Suppose we have a bivariate normal variable $\mathbf{x}= (x_1, x_2)$ with mean $\mu_1$ and $\mu_2$ and variances $\sigma_1^2$ and $\sigma_2^2$ and correlation $\rho$. I need to obtain the pdf of the transformation $\Vert\mathbf{x}\Vert^{-1} \mathbf{x}$: the coordinates of a variable in the unit circle.

In directional statistic this is a well known distribution called the Projected normal, or offset normal. I have already the pdf but i want to derive it by myself. I'm able to do a variable transformation when there is a 1 to 1 relation but this is not the case.

Can someone put me in the right way?

Just for completion: A pdf where it is explained the projected normal distribution.


1 Answer 1


There is a trick for calculating the pdf of 2-d projected normal, which can be found on pp. 52 of Mardia (1972).

After change of variable $x_1 = r\, \cos\theta$ and $x_2 = r\,\sin\theta$, we have $f(\theta)= \int_{0}^{\infty}\frac{1}{\sqrt{2\pi}\sigma_1\sigma_2\sqrt{1-\rho^2} }r\,\mbox{exp}\{-\frac{\sigma_2^2(r\cos\theta-\mu_1)^2-2\rho(r\cos\theta-\mu_1)(r\sin\theta-\mu_2)+\sigma_1^2(r\sin\theta-\mu_2)^2}{2\sigma_1^2\sigma_2^2(1-\rho^2)}\}\mbox{d}r$,

Use the following result, $d^2\int_{0}^{\infty}r\,\mbox{exp}\{-\frac{1}{2}d^2(r^2-2br)\}\mbox{d}r = 1+ (2\pi)^{\frac{1}{2}}bd\,\mbox{e}^{\frac{1}{2}b^2d^2}\Phi(bd),$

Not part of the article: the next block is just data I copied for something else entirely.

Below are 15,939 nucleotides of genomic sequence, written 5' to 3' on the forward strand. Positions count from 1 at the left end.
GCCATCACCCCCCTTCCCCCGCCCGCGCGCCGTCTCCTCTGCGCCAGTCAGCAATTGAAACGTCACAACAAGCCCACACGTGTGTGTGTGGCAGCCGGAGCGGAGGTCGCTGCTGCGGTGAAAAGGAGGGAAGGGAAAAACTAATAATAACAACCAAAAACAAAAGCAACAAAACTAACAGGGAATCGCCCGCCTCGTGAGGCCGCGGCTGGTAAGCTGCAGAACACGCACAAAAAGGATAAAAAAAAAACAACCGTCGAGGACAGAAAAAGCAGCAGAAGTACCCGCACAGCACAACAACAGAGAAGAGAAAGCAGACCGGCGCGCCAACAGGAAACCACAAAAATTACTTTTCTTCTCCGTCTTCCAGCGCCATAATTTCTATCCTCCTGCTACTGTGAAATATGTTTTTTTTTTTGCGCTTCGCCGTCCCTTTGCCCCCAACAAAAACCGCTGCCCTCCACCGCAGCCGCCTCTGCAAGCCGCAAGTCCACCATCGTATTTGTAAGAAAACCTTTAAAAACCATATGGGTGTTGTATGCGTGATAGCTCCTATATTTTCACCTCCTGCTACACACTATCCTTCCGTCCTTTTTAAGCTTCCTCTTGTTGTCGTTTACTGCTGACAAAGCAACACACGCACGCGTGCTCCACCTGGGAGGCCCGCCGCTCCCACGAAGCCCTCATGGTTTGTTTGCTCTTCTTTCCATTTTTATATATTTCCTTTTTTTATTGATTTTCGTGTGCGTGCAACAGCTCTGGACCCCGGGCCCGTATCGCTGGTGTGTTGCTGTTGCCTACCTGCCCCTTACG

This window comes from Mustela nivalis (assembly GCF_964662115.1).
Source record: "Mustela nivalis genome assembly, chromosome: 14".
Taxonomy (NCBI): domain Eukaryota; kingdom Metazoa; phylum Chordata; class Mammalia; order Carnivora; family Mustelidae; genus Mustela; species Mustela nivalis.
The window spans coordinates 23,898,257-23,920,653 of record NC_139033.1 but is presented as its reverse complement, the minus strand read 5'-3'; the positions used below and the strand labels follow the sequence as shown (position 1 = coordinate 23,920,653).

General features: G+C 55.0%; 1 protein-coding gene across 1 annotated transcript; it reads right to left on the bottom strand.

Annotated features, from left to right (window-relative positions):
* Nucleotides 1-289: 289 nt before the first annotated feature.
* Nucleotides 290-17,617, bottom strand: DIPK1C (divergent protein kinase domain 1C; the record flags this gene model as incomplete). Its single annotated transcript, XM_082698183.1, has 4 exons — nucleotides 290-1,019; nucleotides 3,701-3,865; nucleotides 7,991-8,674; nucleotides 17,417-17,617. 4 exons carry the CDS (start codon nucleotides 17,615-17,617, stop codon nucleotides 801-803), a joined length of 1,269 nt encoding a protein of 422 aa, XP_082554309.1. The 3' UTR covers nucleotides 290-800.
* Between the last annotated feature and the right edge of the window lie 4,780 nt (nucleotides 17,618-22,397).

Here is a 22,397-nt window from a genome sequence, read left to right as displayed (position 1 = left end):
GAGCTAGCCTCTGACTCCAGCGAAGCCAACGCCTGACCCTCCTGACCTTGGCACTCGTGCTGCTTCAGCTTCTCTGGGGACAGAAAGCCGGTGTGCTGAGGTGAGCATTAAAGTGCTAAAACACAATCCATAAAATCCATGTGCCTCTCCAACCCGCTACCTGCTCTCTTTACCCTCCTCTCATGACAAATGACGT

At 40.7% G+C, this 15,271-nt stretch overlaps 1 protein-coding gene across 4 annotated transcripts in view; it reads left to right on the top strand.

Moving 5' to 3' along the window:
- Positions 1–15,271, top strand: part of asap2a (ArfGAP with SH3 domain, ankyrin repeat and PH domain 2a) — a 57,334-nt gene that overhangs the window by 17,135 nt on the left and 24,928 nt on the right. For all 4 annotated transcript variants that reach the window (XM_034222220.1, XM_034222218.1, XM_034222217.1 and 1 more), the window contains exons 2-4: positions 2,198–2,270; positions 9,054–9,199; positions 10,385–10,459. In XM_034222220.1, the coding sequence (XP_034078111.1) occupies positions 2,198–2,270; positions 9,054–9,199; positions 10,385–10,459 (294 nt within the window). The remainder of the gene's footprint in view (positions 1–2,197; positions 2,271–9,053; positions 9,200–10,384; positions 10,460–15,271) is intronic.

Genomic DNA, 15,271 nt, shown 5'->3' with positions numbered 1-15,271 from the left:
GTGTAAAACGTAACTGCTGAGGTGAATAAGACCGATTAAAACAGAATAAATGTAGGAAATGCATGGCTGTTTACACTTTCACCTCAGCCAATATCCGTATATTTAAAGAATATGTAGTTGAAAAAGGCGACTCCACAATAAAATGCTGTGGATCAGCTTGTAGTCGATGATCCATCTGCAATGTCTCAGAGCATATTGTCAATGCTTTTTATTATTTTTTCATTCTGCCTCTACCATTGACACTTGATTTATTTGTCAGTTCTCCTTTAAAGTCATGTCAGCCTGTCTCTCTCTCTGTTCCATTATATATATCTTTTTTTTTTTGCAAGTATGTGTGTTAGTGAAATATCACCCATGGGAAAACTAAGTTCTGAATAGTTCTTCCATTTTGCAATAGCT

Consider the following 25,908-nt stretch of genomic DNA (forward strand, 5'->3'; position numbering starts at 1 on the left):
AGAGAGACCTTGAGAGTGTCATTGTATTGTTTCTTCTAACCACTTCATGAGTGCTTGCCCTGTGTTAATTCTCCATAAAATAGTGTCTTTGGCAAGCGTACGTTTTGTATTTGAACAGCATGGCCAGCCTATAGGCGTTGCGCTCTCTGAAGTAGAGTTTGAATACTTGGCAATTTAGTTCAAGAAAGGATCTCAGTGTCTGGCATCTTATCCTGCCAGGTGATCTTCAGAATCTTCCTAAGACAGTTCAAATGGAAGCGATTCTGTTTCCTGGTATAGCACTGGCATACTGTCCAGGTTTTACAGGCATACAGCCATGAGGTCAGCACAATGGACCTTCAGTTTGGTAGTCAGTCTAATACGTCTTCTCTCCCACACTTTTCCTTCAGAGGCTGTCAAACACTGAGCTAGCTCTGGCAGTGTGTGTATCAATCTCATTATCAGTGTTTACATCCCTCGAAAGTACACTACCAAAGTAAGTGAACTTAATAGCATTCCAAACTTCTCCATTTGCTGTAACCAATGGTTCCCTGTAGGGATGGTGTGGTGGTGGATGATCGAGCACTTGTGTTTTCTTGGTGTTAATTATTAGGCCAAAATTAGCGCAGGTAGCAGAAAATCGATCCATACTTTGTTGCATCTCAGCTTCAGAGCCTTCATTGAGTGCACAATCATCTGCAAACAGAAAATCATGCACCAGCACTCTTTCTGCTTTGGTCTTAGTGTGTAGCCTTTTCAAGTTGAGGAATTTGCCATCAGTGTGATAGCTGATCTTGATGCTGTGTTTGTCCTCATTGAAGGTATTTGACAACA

where $\Phi(x)$ is the cdf of $\mbox{N}(0,1)$.

With $d^2 = \frac{\sigma_2^2\cos^2\theta-\rho\sigma_1\sigma_2\sin2\theta+\sigma_1^2\sin^2\theta}{(1-\rho^2)\sigma_1^2\sigma_2^2}$ and $b = \frac{\mu_1\sigma_2(\sigma_2\cos\theta-\rho\sigma_1\sin\theta)+\mu_2\sigma_1(\sigma_1\sin\theta-\rho\sigma_2\cos\theta)}{\sigma_2^2\cos^2\theta-\rho\sigma_1\sigma_2\sin2\theta+\sigma_1^2\sin^2\theta}$, you are going to obtain the pdf listed in the above paper.

  • $\begingroup$ Could you explicitly connect $d$ and $b$ in this answer to the $\mu_i$, $\sigma_i$, and $\rho$ of the question? $\endgroup$
    – whuber
    Dec 1, 2015 at 22:01
  • 1
    $\begingroup$ Expressions of $d$ and $b$ with respect to $\mu_i$, $\sigma_i$ and $\rho$ added in the answer. $\endgroup$
    – polomao
    Dec 2, 2015 at 0:35

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